Teachers

Avoiding Barriers

From the book, Raising Self-Reliant Children in a Self-Indulgent World,
by H. Stephen Glenn & Jane Nelsen

Do you create any of the following barriers regularly with someone you love? Do you believe that if you worked at it you could use them less often? Let's look at an example as a means of understanding the barriers and builders. Suppose four-year-old Linda becomes stuck when her tricycle wheel runs off the sidewalk. There are several ways a parent could handle this situation that would decrease feelings of capability:

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Positive Discipline Guidelines

Every parent and teacher should have these Positive Discipline Guidelines in their home or classroom.

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No More Logical Consequences (at least hardly ever) Focus On Solutions

During a class meeting, students in a fifth grade class were asked to brainstorm logical consequences for two students who didn't hear the recess bell and were late for class. Following is their list of "consequences:"

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A Misbehaving Child is a Discouraged Child

Where did we ever get the crazy idea that the way to make a child "do" better is to first make him or her "feel worse"? That is the premise of punishment; and it is truly crazy. Think of the last time you felt scolded and humiliated by another adult. Were you thinking, "This is so helpful. I really appreciate it. I will now do so much better, and I can hardly wait to consult you will all my problems." Unlikely. The truth is that children (and adults) do better when they feel better.

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Class Meetings

Class meetings invite students to learn by doing. They provide the practice arena for all of the skills necessary to grow citizens who are responsible, respectful and resourceful members of the community.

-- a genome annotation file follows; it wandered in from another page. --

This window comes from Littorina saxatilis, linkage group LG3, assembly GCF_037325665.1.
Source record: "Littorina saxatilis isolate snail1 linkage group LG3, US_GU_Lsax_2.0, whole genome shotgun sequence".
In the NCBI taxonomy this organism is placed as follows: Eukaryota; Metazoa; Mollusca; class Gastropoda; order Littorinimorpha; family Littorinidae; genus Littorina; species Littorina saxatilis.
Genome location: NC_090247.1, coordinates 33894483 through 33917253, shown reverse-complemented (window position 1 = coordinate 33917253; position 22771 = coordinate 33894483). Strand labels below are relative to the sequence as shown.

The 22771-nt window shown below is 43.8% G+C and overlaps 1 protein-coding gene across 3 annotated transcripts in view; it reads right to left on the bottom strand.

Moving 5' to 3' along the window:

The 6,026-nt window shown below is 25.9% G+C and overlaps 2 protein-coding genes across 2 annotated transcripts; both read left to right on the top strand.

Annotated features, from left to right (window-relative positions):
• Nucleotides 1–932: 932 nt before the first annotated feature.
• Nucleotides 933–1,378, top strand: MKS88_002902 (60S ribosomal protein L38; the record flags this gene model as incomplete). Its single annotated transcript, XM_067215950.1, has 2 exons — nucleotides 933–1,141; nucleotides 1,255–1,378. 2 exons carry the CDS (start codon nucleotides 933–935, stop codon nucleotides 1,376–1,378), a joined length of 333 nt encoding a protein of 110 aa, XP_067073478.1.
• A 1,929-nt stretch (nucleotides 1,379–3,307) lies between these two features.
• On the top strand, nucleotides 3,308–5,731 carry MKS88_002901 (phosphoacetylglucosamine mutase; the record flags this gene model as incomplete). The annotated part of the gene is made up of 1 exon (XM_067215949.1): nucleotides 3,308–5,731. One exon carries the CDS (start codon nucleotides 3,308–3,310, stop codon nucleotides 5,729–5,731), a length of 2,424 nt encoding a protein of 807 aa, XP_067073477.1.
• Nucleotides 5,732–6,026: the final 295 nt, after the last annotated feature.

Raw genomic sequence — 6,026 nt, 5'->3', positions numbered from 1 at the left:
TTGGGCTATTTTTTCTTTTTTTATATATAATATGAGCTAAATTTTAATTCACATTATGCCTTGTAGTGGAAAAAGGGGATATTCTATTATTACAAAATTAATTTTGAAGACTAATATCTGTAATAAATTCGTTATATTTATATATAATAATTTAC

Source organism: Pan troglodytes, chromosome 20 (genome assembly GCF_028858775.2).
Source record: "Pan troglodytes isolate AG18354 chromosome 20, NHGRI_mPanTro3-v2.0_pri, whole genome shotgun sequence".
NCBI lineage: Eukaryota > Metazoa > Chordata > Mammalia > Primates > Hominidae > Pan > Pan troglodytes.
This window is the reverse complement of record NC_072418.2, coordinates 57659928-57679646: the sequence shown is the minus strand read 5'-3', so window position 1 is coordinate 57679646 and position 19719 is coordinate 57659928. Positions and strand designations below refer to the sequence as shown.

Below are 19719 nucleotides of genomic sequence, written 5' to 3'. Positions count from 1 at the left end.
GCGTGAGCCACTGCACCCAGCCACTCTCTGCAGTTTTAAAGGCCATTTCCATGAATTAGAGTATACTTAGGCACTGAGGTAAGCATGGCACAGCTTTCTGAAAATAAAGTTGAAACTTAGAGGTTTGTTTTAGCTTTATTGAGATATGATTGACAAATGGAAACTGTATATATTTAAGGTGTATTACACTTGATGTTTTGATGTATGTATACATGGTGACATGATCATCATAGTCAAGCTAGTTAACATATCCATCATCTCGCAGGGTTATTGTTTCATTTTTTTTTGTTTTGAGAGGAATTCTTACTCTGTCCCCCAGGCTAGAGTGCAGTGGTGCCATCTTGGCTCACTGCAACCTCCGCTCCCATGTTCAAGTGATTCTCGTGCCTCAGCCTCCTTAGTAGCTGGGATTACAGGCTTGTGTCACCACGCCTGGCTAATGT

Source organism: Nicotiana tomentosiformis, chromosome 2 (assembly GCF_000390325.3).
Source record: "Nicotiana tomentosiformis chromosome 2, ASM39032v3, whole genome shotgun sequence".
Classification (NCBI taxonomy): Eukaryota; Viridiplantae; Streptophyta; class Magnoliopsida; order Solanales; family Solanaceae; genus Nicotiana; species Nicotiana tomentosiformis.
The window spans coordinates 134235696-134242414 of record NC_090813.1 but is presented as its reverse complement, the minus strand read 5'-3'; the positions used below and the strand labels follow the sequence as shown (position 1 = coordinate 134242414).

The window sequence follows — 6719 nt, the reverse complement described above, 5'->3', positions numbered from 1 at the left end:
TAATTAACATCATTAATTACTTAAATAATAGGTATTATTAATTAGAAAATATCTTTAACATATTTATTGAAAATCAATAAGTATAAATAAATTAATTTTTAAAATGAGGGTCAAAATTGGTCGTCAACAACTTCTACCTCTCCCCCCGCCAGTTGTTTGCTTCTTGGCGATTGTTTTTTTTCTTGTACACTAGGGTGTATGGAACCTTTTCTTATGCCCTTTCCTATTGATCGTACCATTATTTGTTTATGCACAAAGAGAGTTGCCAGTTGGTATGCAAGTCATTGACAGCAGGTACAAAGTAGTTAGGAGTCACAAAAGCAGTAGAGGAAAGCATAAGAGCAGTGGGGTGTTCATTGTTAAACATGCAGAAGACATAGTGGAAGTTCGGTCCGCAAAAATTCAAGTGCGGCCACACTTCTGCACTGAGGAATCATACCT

The Positive Discipline vision is about schools where children never experience humiliation when they fail but instead feel empowered by the opportunity to learn from their mistakes in a safe environment. Many of the social and emotional skills students learn are represented in the Significant Seven Perceptions and Skills.

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Parenting - The Positive Approach

If you are a teacher, have you been teaching long enough to remember when children sat in neat rows and obediently did what they were told? If you are a parent, do you remember when children wouldn’t dare talk back to their parents? If you don’t, perhaps your grandparents do.

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Positive Time Out

In many of our books we talk about "Positive Time Out." There are several points that need to be made regarding time out for children who have not yet reached the age of reason:

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Positive Time Out

Many parents and teachers say "Go to your room (or to the corner) and think about what you did." I'm amazed that many adults don't know the answer when I ask, "Do you know why that is a ludicrous statement?"

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Kindness and Firmness at the Same Time

Rudolf Dreikurs taught the importance of being both kind and firm in our relations with children. Kindness is important in order to show respect for the child. Firmness is important in order to show respect for ourselves and for the needs of the situation. Authoritarian methods usually lack kindness. Permissive methods lack firmness. Kindness and firmness are essential for Positive Discipline.

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Disrespectful Behavior

When a child is disrespectful to teachers or classmates, the first source to consider is the behavior of the adults in this child's life. Children who aren't treated with respect have no model for respectful behavior.

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